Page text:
Correct me if I am off base. I suspect he is overdoing the bit about inside ski doing the the work, to a point where his weight is too much on the inside ski and his outside ski is used more as an outrigger. I also suspect that his edge angle is too great for the G forces (e.g. curve radius and speed) he was generating. Hence he ended up sitting on his inside ski. Because the inner ski traveses a shorter distance and has more weight, it carves a shorter radius than the less pressured outside ski. Hence you get diverging skis.
It's hard to tell if his outside ski has slipped out because he put too steep an edge angle on it or didn't weight it enough first, or if the edge angle is so high due to the ski having slipping out. Either way he needs to be making better use of his left ski on that right turn. Maybe he's right footed. I would have him concentrate on the front inside edge of the outside ski for a few left turns, balancing on that edge and not having his cm too far inside, and then once that's working, gradually bring the other ski back into the picture.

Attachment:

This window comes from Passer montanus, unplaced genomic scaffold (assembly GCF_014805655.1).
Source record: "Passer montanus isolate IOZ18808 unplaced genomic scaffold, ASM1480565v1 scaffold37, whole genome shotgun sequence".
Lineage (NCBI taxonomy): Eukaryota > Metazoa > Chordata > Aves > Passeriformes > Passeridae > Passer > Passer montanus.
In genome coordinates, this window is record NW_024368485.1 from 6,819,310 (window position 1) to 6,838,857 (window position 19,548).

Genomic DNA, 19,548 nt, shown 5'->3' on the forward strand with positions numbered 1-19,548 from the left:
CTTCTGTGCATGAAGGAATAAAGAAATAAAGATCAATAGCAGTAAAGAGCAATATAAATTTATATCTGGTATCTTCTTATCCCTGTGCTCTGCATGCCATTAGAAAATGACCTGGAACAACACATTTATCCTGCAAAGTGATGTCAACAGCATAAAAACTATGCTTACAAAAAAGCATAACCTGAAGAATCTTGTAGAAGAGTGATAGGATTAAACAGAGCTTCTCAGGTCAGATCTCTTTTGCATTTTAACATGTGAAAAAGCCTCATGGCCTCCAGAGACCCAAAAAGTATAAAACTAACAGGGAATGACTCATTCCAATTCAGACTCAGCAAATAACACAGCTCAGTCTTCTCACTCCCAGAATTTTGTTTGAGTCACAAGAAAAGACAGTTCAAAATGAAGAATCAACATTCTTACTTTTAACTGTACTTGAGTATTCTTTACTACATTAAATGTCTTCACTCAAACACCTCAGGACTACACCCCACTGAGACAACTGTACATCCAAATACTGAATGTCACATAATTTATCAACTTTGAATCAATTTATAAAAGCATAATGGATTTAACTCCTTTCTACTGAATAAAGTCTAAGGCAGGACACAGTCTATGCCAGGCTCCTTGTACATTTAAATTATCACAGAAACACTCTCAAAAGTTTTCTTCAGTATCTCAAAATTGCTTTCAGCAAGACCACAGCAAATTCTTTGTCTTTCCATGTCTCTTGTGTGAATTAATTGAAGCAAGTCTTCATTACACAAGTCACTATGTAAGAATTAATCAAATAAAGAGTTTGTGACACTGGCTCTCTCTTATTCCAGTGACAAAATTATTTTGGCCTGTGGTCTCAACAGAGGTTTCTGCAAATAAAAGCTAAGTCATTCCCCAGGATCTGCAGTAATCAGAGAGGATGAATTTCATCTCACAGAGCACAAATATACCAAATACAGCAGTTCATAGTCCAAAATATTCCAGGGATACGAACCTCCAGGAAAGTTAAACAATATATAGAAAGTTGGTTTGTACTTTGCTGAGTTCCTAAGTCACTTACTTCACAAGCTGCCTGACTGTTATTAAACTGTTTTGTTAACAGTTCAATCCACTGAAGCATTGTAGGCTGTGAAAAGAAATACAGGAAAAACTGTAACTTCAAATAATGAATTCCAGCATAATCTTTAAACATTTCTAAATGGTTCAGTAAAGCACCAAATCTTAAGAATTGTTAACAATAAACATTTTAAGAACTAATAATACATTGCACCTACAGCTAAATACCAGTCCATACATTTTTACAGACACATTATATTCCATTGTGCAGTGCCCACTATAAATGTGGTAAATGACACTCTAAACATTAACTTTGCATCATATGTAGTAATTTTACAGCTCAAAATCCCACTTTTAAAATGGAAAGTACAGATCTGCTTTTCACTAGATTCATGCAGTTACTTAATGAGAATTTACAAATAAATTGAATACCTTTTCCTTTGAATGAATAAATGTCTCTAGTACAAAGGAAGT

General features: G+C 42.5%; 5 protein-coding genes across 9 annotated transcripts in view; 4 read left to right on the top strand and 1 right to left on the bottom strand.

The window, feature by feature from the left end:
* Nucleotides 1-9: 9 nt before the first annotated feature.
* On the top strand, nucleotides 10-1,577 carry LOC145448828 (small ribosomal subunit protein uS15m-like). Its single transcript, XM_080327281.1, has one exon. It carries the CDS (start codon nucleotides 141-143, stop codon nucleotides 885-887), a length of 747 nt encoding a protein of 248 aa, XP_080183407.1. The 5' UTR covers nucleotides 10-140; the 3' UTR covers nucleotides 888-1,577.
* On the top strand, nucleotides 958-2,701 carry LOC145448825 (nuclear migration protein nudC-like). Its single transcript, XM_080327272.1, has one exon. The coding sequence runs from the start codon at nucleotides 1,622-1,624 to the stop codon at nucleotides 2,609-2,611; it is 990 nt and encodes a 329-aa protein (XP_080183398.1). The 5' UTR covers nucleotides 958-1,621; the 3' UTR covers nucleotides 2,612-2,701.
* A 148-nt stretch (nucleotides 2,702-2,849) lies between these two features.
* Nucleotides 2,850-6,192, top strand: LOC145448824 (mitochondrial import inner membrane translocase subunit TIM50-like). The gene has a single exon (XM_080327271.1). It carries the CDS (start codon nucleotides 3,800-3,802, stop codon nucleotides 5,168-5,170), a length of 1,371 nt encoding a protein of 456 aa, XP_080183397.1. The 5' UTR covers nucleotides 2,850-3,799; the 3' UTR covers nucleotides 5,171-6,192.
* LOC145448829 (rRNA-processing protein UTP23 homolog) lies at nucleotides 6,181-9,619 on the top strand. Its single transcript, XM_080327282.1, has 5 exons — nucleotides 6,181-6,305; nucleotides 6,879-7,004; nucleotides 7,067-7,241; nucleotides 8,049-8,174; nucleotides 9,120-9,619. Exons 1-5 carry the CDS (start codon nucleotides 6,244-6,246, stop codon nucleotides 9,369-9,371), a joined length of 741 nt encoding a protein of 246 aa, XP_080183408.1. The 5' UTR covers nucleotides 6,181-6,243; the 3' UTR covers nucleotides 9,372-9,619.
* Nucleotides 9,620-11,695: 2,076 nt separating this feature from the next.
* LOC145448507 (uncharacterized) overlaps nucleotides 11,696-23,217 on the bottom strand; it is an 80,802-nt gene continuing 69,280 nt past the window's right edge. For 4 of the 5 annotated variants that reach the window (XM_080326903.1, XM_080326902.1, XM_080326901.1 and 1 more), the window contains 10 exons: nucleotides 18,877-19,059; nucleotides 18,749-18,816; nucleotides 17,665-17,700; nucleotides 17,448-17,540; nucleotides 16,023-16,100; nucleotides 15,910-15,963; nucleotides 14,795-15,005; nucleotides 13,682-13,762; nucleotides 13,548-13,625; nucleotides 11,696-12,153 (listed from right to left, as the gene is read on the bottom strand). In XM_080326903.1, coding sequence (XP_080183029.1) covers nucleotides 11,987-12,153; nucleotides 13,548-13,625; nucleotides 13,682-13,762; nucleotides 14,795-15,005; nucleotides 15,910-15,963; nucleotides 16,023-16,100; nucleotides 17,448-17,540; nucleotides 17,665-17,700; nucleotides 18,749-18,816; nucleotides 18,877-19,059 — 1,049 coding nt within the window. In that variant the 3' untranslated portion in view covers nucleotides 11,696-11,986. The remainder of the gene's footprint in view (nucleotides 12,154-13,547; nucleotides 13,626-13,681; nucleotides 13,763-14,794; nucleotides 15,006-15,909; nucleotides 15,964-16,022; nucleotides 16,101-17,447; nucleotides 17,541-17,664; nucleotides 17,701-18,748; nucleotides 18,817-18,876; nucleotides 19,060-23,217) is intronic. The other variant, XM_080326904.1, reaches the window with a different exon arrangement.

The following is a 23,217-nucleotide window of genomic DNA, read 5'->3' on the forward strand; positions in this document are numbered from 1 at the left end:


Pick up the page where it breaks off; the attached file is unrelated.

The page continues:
post #18 of 23
Most everybody has hit on most everything so far.

Josseph is right on the nose about the "G Force" concept. The position here is contrived. The skier struck a pose to hopefully create the desired result in the turn, and the external pressures are not there to make it all happen.

The skier is in the back seat--note the snow flying under the boots in both pics. The front of the ski is not engaged, the skier is therefore not centered.

Correct about the hands and shoulders being dipped. Banked.

Too much weight on the uphill ski for that point in the turn, the outside ski isn't fully commited, and can't be due to the contrived position (ie) too low with an open stance. Very tough to get on the outside ski (or off the inside one)